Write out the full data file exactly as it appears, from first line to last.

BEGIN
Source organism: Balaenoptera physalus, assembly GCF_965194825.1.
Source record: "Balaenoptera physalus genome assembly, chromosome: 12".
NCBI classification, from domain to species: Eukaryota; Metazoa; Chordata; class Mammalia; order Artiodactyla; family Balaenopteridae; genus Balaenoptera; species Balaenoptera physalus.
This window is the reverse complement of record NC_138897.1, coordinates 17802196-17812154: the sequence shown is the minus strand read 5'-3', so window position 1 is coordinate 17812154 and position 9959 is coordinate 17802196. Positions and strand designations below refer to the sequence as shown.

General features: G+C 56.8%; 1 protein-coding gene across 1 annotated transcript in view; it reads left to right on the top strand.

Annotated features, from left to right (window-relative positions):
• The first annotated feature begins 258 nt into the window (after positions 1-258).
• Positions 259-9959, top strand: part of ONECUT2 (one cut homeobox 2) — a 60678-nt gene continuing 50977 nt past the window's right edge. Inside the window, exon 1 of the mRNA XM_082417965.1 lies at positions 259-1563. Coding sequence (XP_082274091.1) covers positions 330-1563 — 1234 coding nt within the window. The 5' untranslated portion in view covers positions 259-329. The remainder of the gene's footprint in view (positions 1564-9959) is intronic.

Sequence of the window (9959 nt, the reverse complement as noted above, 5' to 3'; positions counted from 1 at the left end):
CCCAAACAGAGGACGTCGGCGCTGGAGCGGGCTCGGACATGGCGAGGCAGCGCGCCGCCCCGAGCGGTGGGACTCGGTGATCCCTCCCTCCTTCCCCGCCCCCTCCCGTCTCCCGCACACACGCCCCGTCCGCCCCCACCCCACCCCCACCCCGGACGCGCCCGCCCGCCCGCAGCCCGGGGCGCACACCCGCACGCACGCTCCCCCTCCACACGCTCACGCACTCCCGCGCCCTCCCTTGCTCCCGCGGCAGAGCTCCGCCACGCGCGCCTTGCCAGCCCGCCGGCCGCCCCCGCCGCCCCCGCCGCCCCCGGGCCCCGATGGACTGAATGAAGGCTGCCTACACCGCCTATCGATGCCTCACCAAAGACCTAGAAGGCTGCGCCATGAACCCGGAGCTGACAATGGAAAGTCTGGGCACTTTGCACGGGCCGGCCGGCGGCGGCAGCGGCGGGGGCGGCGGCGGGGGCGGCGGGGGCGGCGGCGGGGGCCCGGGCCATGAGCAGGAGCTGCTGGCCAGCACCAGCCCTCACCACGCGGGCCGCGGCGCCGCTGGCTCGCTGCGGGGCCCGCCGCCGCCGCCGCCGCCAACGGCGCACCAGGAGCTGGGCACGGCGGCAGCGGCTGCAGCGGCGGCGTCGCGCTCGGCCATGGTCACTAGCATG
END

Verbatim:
Source organism: Balaenoptera physalus, assembly GCF_965194825.1.
Source record: "Balaenoptera physalus genome assembly, chromosome: 12".
NCBI classification, from domain to species: Eukaryota; Metazoa; Chordata; class Mammalia; order Artiodactyla; family Balaenopteridae; genus Balaenoptera; species Balaenoptera physalus.
This window is the reverse complement of record NC_138897.1, coordinates 17802196-17812154: the sequence shown is the minus strand read 5'-3', so window position 1 is coordinate 17812154 and position 9959 is coordinate 17802196. Positions and strand designations below refer to the sequence as shown.

General features: G+C 56.8%; 1 protein-coding gene across 1 annotated transcript in view; it reads left to right on the top strand.

Annotated features, from left to right (window-relative positions):
• The first annotated feature begins 258 nt into the window (after positions 1-258).
• Positions 259-9959, top strand: part of ONECUT2 (one cut homeobox 2) — a 60678-nt gene continuing 50977 nt past the window's right edge. Inside the window, exon 1 of the mRNA XM_082417965.1 lies at positions 259-1563. Coding sequence (XP_082274091.1) covers positions 330-1563 — 1234 coding nt within the window. The 5' untranslated portion in view covers positions 259-329. The remainder of the gene's footprint in view (positions 1564-9959) is intronic.

Sequence of the window (9959 nt, the reverse complement as noted above, 5' to 3'; positions counted from 1 at the left end):
CCCAAACAGAGGACGTCGGCGCTGGAGCGGGCTCGGACATGGCGAGGCAGCGCGCCGCCCCGAGCGGTGGGACTCGGTGATCCCTCCCTCCTTCCCCGCCCCCTCCCGTCTCCCGCACACACGCCCCGTCCGCCCCCACCCCACCCCCACCCCGGACGCGCCCGCCCGCCCGCAGCCCGGGGCGCACACCCGCACGCACGCTCCCCCTCCACACGCTCACGCACTCCCGCGCCCTCCCTTGCTCCCGCGGCAGAGCTCCGCCACGCGCGCCTTGCCAGCCCGCCGGCCGCCCCCGCCGCCCCCGCCGCCCCCGGGCCCCGATGGACTGAATGAAGGCTGCCTACACCGCCTATCGATGCCTCACCAAAGACCTAGAAGGCTGCGCCATGAACCCGGAGCTGACAATGGAAAGTCTGGGCACTTTGCACGGGCCGGCCGGCGGCGGCAGCGGCGGGGGCGGCGGCGGGGGCGGCGGGGGCGGCGGCGGGGGCCCGGGCCATGAGCAGGAGCTGCTGGCCAGCACCAGCCCTCACCACGCGGGCCGCGGCGCCGCTGGCTCGCTGCGGGGCCCGCCGCCGCCGCCGCCGCCAACGGCGCACCAGGAGCTGGGCACGGCGGCAGCGGCTGCAGCGGCGGCGTCGCGCTCGGCCATGGTCACTAGCATG